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By Terri Whitman



A crossover of Hawaii Five-0, Quincy, and Magnum P.I.


A city of intrigue and suspense, Honolulu sits in the middle of the blue Pacific Ocean.  It’s a tantalizing city with a diversity of cultures and tastes.  It can also be a very dangerous to live or to vacation there.  HDP is there to protect its citizens and tourist.  But when they come across a case that is out of their capabilities, they turn the case over to the State’s top police unit, Hawaii Five-0 and at the head of this top police unit is Steve McGarrett, a no-nonsense cop.


Lately, a rash of crimes, which involved tourist visiting the Islands in their private yachts, had been plaguing HPD.  This latest case, though, had involved a tourist who had died in route to Oahu. That was when Chief Dan decided to turn the problem over to Five-0 to let them handle it.


HPD already had its officers at the yacht questioning the crew and a friend of the dead boat owner, Glen Cagley, when a large shinny black Mercury stopped along the pier.  When McGarrett got out of the car, he took a moment to look around the pier and at the yacht docked at the edge.  He saw that an uniformed HPD officer was talking with someone on the yacht.  After he closed the door to his car, he walked over to the side of the yacht.


“Hold on a moment, the man you want to ask your questions to has just arrived,” Officer Dennis Azevedo said as he pointed towards Five-0’s top cop who had just boarded the yacht.  As the officer stepped towards McGarrett, the man he was questioning turned with him.  A look of surprise and relief appeared on the tourist’s face.


“Steve!  Steve McGarrett!” the heavy set and slightly balding man called out.


A smile of recognition appeared on McGarrett’s face when he realized who the man was.  “Quincy!  What in the devil are you doing in Hawaii?” he asked his old friend.  He had known Quincy from Korea when he had served as a medic.


“My friend invited me to sail to Hawaii to visit his friend here in Hawaii.  Well, you know me, I’m not one to turn down a free vacation,” Quincy said with a smile.


“Yeah, I remember your last vacation.  It almost got the two of us thrown in a Mexican jail down in Baha,” McGarrett reminded him.  “If you hadn’t proven to the Mexican authorities that we didn’t have anything to do with those drugs, we’d still probably be cooling our heals in one of their prisons.”


Officer Azevedo’s face had a questioning look on it when he heard about this exploit that this man, that he almost revered, had done in years past.


McGarrett saw his face and smiled, “It’s okay Dennis, Quincy and I go way back.  This man is one of the best investigative coroner’s that I know of.”


“Don’t let Doc Bergman hear you say that bruddah, or you might get a shot of something extra the next time he has to take care of you,” teased Officer Azevedo.  He knew that Doctor Bergman was the departmental doctor for the Five-0 unit and was fiercely protective of his people.


“I don’t think Bergman has anything to worry about,” Quincy told the HPD officer.  “I’m not planning on getting Steve into any trouble.”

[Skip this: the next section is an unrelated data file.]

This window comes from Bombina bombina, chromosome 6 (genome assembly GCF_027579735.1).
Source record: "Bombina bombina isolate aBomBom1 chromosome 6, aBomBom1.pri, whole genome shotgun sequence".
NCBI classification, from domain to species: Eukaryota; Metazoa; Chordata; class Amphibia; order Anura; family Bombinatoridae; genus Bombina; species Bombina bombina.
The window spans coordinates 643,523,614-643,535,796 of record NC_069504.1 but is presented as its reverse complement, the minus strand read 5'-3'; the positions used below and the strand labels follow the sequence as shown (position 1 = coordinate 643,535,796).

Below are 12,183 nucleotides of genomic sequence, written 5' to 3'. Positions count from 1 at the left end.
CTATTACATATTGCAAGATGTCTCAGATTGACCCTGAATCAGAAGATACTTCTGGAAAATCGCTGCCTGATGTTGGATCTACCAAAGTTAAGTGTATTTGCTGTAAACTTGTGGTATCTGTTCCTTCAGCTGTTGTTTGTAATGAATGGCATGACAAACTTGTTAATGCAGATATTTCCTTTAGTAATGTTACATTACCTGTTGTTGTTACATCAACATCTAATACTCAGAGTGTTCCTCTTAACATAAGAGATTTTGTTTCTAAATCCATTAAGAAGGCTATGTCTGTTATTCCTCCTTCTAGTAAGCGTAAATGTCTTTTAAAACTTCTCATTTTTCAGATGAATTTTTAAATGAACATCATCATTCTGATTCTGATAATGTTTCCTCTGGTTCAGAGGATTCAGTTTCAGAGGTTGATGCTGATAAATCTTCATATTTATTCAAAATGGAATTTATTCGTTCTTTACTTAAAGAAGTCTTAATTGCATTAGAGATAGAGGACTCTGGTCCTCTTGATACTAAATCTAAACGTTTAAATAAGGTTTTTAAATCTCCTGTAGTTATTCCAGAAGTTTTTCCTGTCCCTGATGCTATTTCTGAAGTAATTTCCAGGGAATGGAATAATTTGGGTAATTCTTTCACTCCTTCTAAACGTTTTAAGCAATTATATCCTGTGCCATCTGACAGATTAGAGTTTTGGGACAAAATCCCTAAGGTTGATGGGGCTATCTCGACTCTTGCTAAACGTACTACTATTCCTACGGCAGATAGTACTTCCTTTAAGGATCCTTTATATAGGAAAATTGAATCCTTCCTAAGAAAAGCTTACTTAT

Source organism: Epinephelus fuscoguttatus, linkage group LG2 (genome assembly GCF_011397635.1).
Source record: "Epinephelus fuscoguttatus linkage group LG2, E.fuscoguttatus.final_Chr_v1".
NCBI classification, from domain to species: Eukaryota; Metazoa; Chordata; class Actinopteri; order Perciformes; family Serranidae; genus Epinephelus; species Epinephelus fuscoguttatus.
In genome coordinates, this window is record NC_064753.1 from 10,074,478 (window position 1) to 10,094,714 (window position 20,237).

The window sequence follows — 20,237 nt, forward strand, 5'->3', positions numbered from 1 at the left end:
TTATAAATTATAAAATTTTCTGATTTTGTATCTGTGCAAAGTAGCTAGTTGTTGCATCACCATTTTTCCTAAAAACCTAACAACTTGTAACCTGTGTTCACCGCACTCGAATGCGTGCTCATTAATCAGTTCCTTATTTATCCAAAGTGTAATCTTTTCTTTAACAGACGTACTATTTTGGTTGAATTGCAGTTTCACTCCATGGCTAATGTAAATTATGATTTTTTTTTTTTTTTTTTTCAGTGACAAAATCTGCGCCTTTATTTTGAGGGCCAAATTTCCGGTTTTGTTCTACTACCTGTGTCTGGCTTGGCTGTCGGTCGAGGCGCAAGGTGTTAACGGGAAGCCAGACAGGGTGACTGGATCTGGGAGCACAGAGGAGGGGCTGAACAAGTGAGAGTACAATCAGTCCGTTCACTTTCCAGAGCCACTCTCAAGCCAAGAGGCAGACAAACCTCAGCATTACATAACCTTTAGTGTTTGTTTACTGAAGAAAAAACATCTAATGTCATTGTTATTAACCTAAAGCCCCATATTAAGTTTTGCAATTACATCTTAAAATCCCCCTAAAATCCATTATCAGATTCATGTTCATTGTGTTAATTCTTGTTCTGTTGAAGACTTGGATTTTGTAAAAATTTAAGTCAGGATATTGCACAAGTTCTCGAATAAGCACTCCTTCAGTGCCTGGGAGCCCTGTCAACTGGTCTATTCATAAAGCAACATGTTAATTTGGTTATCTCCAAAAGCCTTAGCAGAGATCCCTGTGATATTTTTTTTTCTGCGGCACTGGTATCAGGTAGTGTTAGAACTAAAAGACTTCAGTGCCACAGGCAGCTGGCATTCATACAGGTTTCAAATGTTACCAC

“Did you have any other questions for Quincy?” McGarrett asked.  He wanted to start his own investigation of this case.


“Yeah, other then where will you be staying at?” Officer Azevedo asked Quincy.


“Well, I had planned on staying aboard.  Glen and I hadn’t planned on getting a hotel room while we were here, just to stay on board,” Quincy told the officer.


“Okay, if you do decide to get a room somewhere, please let us know.  And, before you leave the Islands, let us know.  Other then that, you’re free to go and I’ll turn you over to Mr. McGarrett here,” Officer Azevedo said as he closed his notebook and saluted to McGarrett before he departed.


Both men watched as the officer left.  They then had to stand aside as the ambulance attendants carried the body of Quincy’s friend off the yacht.  Neither man said anything as they watched the ambulance leave.


After a moment longer, McGarrett turned to his friend.  He sized him up before he decided the best way to approach him.  “Quincy, what can you tell me about what happened on board?” he asked in an authoritative but friendly tone.


“We had docked at Maui for two days to get supplies.  We had intentions of sailing over to some of the other islands past Kauai.  Maybe visit Midway and Wake Islands,” Quincy told him.  “Glen was going to stop here at Oahu to visit his friend, Robin Masters, for a few days before we set sail again.  We had almost cleared the channel when Glen became violently ill.  I wasn’t sure what was wrong with him, so I told Jim, the first mate, to take over the controls and get us to Oahu as quick as he could.”  Quincy paused a moment to catch his breath and think of what had happened next.  “I tried to keep Glen alive, but I didn’t have too much to work with other then a basic first-aid kit.  Before we made harbor, Glen quit breathing.  Shawn, one of the crew members, and I started CPR but it wasn’t effective.”


McGarrett listened to Quincy as he retold the events of what happened.  “Why didn’t you call the Coast Guard?  They could have sent a helicopter and picked him up,” he asked.  He couldn’t understand why he hadn’t called for help.


A hurt look came over Quincy’s face.  “Steve, I did have Jim try and call, but for some reason the radio wouldn’t work,” he said in his defense,  “I even had him shoot off a flare, but apparently no one saw it.”


McGarrett looked at his friend and was about to say something when Che came out of the yacht’s cabin.  He had heard the last of McGarrett’s statement to Quincy.  “Steve, I’ve checked the radio, and there is no way they could have called for help,” he told him.  He then turned to Quincy for his next question.  “During your sail, did any of you smell something burning?”